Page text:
U.S. military leaders are the first to advocate for proactive and coordinated development initiatives to prevent conflict and war, knowing that our men and women in uniform pay the highest cost in war. Secretary of Defense James Mattis said, “If you don’t fund the State Department fully, then I need to buy more ammunition ultimately.”
According to the Friends Committee on National Legislation, prioritizing development would be 60 times less expensive than military intervention and the subsequent assistance required for helping nations rebuild in the aftermath.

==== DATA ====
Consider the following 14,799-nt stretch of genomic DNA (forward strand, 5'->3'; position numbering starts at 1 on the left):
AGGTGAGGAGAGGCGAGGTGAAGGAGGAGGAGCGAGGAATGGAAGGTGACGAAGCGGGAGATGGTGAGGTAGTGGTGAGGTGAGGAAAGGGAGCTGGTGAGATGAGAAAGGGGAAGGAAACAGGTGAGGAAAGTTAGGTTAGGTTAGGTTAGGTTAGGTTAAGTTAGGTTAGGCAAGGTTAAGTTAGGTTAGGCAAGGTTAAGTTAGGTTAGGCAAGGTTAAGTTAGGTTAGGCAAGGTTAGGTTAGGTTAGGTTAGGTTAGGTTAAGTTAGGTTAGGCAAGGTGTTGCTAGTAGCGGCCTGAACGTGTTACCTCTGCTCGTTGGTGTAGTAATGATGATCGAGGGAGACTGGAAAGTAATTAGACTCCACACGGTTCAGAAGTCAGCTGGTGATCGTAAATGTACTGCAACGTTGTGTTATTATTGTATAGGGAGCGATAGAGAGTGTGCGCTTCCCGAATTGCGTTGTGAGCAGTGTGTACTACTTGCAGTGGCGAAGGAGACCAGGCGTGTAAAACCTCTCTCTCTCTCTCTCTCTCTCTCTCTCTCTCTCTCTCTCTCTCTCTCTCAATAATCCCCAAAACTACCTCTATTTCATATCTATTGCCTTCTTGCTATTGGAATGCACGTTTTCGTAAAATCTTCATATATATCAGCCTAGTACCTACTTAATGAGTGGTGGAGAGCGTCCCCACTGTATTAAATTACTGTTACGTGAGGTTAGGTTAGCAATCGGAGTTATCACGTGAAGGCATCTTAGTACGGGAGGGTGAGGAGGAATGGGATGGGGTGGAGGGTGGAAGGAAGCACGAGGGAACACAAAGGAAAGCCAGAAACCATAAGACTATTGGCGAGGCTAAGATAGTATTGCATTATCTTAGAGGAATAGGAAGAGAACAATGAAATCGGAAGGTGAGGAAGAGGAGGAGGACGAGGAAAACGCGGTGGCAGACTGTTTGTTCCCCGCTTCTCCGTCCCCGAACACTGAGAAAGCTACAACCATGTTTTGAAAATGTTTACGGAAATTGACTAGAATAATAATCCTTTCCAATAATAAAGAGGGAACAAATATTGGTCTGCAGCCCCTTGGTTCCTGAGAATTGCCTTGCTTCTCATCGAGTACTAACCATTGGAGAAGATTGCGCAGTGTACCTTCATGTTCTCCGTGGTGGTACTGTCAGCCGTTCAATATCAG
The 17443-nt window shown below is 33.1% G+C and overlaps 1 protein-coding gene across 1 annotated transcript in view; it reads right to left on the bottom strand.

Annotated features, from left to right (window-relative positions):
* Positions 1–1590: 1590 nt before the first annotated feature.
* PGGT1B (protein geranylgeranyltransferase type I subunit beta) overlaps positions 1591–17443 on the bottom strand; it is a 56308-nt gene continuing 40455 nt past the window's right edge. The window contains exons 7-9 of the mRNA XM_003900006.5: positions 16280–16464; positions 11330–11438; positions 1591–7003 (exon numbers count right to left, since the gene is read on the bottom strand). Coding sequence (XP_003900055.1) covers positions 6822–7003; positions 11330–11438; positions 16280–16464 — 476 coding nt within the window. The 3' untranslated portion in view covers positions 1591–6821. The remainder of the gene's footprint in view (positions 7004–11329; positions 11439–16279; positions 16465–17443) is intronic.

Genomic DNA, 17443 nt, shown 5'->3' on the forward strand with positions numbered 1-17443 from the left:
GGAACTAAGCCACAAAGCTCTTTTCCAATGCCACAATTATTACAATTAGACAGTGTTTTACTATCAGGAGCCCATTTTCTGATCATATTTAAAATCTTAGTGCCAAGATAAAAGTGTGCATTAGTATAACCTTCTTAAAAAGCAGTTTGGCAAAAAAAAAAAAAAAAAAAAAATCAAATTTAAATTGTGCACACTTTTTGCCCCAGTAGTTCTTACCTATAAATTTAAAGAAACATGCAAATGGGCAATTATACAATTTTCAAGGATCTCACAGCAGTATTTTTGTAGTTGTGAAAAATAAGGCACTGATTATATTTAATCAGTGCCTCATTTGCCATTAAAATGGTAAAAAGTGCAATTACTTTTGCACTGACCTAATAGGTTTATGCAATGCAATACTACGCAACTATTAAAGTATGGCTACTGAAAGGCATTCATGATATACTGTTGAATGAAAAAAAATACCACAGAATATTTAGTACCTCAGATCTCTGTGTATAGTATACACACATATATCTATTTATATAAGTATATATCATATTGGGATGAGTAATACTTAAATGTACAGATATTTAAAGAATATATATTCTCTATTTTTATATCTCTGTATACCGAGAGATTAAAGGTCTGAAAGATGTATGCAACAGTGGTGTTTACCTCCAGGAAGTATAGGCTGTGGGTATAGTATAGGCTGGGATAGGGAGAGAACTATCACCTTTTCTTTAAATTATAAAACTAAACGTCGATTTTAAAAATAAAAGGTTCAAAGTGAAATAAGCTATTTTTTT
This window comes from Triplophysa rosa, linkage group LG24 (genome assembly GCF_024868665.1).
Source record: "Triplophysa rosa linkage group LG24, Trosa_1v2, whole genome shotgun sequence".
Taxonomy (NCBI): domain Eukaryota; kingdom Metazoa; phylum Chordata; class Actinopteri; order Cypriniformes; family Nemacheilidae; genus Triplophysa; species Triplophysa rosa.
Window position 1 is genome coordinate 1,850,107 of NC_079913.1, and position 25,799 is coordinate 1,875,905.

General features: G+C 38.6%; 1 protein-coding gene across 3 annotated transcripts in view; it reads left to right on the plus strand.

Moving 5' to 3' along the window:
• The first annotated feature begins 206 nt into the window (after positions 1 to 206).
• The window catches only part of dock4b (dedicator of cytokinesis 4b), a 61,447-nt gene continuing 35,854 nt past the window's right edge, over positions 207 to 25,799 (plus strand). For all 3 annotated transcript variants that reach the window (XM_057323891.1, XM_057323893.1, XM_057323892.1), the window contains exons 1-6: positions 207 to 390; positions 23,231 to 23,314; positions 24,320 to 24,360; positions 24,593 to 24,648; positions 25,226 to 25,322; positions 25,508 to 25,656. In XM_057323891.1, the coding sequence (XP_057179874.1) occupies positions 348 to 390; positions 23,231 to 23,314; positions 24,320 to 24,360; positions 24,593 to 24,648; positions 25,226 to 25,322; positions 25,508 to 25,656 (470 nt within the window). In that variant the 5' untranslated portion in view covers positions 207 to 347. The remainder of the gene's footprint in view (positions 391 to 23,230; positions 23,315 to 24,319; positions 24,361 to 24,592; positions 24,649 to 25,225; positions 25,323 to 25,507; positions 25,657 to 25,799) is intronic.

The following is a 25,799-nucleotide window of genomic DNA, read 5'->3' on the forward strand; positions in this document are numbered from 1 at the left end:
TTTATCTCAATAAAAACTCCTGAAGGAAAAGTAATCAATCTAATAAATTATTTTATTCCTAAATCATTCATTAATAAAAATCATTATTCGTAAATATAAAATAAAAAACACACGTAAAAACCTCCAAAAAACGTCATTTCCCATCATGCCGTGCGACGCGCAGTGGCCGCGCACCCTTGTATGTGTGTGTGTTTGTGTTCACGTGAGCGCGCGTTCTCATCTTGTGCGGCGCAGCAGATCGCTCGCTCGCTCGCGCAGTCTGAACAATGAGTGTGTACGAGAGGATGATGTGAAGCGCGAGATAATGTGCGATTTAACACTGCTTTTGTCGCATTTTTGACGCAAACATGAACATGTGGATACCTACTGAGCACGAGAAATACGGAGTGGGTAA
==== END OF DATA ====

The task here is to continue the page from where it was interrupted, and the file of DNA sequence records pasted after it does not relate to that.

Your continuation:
Although it’s supported and sensible, this is an understandably difficult strategy to sell because successful prevention does not attract popular attention. There are no videos and photos when a crisis is averted. There are no “hero” awards and higher approval ratings. And we live in an age of instant gratification where mere activity is mistaken for progress.
We cannot continue operating in civilian/military silos or relying on hard power alone. Prevention must be the objective key part of our national security strategy. Then, and only then, will aid no longer be seen as charity — but as an essential, modern tool of US national security, and an investment in our economic prosperity.